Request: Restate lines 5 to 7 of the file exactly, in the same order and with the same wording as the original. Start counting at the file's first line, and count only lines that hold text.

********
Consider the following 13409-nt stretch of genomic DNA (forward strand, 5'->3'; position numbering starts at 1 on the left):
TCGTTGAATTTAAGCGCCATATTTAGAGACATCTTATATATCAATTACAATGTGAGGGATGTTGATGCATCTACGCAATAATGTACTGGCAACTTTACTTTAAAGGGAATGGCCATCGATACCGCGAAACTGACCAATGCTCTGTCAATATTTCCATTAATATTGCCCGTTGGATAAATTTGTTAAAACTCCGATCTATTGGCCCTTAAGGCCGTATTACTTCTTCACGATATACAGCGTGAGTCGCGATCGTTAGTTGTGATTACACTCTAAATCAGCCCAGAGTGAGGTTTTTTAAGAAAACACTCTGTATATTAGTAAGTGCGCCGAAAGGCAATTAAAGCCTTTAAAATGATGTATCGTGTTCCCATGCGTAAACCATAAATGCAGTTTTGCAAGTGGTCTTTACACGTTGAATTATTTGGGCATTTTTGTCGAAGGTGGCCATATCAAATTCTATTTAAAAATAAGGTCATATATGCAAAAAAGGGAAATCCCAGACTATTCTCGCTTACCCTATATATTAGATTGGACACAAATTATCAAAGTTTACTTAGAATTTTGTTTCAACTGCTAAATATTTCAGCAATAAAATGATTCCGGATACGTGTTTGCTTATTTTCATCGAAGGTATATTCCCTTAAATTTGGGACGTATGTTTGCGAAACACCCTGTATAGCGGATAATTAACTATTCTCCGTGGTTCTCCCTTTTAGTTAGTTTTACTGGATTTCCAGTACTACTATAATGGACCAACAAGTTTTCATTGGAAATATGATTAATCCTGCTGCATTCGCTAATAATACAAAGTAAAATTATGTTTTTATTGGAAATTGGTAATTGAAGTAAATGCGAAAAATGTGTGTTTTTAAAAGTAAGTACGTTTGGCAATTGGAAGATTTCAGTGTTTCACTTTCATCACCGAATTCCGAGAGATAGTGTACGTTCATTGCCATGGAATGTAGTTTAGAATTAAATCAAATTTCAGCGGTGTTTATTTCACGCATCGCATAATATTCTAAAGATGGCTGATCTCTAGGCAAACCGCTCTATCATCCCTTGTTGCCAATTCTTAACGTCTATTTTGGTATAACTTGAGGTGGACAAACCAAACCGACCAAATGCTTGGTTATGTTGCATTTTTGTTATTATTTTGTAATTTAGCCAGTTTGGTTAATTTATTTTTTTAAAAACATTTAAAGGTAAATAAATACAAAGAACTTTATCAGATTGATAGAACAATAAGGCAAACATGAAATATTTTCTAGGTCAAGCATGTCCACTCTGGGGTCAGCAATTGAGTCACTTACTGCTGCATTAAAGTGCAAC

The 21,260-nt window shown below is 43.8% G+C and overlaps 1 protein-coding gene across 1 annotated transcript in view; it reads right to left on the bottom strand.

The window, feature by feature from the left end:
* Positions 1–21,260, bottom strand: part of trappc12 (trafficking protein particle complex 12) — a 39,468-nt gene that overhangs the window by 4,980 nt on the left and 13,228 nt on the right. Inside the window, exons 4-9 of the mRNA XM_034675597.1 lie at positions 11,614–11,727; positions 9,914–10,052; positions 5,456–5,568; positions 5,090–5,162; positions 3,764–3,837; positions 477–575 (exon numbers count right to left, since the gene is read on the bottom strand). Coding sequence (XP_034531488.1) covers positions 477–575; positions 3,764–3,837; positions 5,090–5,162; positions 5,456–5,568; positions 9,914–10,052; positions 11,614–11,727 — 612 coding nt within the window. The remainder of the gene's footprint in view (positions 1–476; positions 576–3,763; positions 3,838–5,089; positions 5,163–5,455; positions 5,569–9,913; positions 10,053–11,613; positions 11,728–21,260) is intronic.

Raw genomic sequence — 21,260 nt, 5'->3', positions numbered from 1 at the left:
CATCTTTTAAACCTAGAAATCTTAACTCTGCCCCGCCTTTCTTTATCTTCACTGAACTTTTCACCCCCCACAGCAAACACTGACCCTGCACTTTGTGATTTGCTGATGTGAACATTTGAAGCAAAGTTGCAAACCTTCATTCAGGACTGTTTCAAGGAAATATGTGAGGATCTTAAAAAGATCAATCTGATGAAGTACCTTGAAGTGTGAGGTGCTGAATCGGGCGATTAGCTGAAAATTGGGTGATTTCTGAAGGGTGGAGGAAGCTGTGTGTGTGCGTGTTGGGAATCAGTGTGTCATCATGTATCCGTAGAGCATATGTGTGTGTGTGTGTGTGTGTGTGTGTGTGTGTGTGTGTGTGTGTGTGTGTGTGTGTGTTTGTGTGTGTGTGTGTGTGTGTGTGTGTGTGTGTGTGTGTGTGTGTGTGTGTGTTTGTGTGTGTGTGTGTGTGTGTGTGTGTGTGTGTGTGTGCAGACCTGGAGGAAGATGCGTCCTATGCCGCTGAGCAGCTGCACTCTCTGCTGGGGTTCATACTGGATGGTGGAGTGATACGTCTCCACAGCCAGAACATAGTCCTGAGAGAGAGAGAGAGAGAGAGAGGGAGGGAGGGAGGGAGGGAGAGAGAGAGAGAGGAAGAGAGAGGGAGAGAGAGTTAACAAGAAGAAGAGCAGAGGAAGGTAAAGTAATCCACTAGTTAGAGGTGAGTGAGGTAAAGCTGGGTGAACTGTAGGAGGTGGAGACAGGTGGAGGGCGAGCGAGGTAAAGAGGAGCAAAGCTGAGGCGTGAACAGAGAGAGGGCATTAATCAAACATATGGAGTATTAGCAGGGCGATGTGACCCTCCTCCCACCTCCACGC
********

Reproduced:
* Positions 1–21,260, bottom strand: part of trappc12 (trafficking protein particle complex 12) — a 39,468-nt gene that overhangs the window by 4,980 nt on the left and 13,228 nt on the right. Inside the window, exons 4-9 of the mRNA XM_034675597.1 lie at positions 11,614–11,727; positions 9,914–10,052; positions 5,456–5,568; positions 5,090–5,162; positions 3,764–3,837; positions 477–575 (exon numbers count right to left, since the gene is read on the bottom strand). Coding sequence (XP_034531488.1) covers positions 477–575; positions 3,764–3,837; positions 5,090–5,162; positions 5,456–5,568; positions 9,914–10,052; positions 11,614–11,727 — 612 coding nt within the window. The remainder of the gene's footprint in view (positions 1–476; positions 576–3,763; positions 3,838–5,089; positions 5,163–5,455; positions 5,569–9,913; positions 10,053–11,613; positions 11,728–21,260) is intronic.

Raw genomic sequence — 21,260 nt, 5'->3', positions numbered from 1 at the left:
CATCTTTTAAACCTAGAAATCTTAACTCTGCCCCGCCTTTCTTTATCTTCACTGAACTTTTCACCCCCCACAGCAAACACTGACCCTGCACTTTGTGATTTGCTGATGTGAACATTTGAAGCAAAGTTGCAAACCTTCATTCAGGACTGTTTCAAGGAAATATGTGAGGATCTTAAAAAGATCAATCTGATGAAGTACCTTGAAGTGTGAGGTGCTGAATCGGGCGATTAGCTGAAAATTGGGTGATTTCTGAAGGGTGGAGGAAGCTGTGTGTGTGCGTGTTGGGAATCAGTGTGTCATCATGTATCCGTAGAGCATATGTGTGTGTGTGTGTGTGTGTGTGTGTGTGTGTGTGTGTGTGTGTGTGTGTGTGTGTGTTTGTGTGTGTGTGTGTGTGTGTGTGTGTGTGTGTGTGTGTGTGTGTGTGTGTGTTTGTGTGTGTGTGTGTGTGTGTGTGTGTGTGTGTGTGTGCAGACCTGGAGGAAGATGCGTCCTATGCCGCTGAGCAGCTGCACTCTCTGCTGGGGTTCATACTGGATGGTGGAGTGATACGTCTCCACAGCCAGAACATAGTCCTGAGAGAGAGAGAGAGAGAGAGAGGGAGGGAGGGAGGGAGGGAGAGAGAGAGAGAGGAAGAGAGAGGGAGAGAGAGTTAACAAGAAGAAGAGCAGAGGAAGGTAAAGTAATCCACTAGTTAGAGGTGAGTGAGGTAAAGCTGGGTGAACTGTAGGAGGTGGAGACAGGTGGAGGGCGAGCGAGGTAAAGAGGAGCAAAGCTGAGGCGTGAACAGAGAGAGGGCATTAATCAAACATATGGAGTATTAGCAGGGCGATGTGACCCTCCTCCCACCTCCACGC